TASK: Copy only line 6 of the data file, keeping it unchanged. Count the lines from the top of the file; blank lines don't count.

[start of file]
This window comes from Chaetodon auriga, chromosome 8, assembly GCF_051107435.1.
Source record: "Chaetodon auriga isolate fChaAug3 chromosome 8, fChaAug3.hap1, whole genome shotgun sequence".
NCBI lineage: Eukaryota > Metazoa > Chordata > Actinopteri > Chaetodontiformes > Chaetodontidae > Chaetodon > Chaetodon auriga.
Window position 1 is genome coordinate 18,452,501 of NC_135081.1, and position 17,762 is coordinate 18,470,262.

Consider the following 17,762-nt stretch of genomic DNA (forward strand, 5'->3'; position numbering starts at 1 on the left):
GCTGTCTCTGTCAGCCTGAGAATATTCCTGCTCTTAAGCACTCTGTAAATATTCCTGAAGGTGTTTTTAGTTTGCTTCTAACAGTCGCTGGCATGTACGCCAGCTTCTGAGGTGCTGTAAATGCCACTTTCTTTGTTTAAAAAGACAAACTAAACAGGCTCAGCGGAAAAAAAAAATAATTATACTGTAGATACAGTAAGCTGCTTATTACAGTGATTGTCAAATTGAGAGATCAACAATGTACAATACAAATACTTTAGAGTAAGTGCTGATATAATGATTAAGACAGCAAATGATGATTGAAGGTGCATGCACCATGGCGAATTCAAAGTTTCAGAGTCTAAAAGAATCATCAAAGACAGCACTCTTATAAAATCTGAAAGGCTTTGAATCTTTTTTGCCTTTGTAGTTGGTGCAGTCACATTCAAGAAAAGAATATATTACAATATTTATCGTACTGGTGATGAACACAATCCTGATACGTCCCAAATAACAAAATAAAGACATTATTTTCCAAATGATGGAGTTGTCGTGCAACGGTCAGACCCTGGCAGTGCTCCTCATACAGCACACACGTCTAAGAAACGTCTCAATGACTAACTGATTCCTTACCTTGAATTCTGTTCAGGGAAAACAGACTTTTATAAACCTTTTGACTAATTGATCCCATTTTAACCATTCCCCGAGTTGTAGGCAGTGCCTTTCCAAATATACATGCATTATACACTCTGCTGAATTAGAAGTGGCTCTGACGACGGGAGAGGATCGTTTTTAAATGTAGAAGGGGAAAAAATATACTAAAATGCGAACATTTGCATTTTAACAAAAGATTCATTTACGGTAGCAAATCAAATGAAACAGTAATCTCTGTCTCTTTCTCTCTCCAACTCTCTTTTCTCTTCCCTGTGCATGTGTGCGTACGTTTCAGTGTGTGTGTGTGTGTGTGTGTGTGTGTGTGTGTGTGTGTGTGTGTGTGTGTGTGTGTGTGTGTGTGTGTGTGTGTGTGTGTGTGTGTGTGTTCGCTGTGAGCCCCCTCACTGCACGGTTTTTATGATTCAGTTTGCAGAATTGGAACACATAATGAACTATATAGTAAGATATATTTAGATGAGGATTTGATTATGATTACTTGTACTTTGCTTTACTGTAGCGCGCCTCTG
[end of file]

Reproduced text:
GCTGTCTCTGTCAGCCTGAGAATATTCCTGCTCTTAAGCACTCTGTAAATATTCCTGAAGGTGTTTTTAGTTTGCTTCTAACAGTCGCTGGCATGTACGCCAGCTTCTGAGGTGCTGTAAATGCCACTTTCTTTGTTTAAAAAGACAAACTAAACAGGCTCAGCGGAAAAAAAAAATAATTATACTGTAGATACAGTAAGCTGCTTATTACAGTGATTGTCAAATTGAGAGATCAACAATGTACAATACAAATACTTTAGAGTAAGTGCTGATATAATGATTAAGACAGCAAATGATGATTGAAGGTGCATGCACCATGGCGAATTCAAAGTTTCAGAGTCTAAAAGAATCATCAAAGACAGCACTCTTATAAAATCTGAAAGGCTTTGAATCTTTTTTGCCTTTGTAGTTGGTGCAGTCACATTCAAGAAAAGAATATATTACAATATTTATCGTACTGGTGATGAACACAATCCTGATACGTCCCAAATAACAAAATAAAGACATTATTTTCCAAATGATGGAGTTGTCGTGCAACGGTCAGACCCTGGCAGTGCTCCTCATACAGCACACACGTCTAAGAAACGTCTCAATGACTAACTGATTCCTTACCTTGAATTCTGTTCAGGGAAAACAGACTTTTATAAACCTTTTGACTAATTGATCCCATTTTAACCATTCCCCGAGTTGTAGGCAGTGCCTTTCCAAATATACATGCATTATACACTCTGCTGAATTAGAAGTGGCTCTGACGACGGGAGAGGATCGTTTTTAAATGTAGAAGGGGAAAAAATATACTAAAATGCGAACATTTGCATTTTAACAAAAGATTCATTTACGGTAGCAAATCAAATGAAACAGTAATCTCTGTCTCTTTCTCTCTCCAACTCTCTTTTCTCTTCCCTGTGCATGTGTGCGTACGTTTCAGTGTGTGTGTGTGTGTGTGTGTGTGTGTGTGTGTGTGTGTGTGTGTGTGTGTGTGTGTGTGTGTGTGTGTGTGTGTGTGTGTGTGTGTGTGTTCGCTGTGAGCCCCCTCACTGCACGGTTTTTATGATTCAGTTTGCAGAATTGGAACACATAATGAACTATATAGTAAGATATATTTAGATGAGGATTTGATTATGATTACTTGTACTTTGCTTTACTGTAGCGCGCCTCTG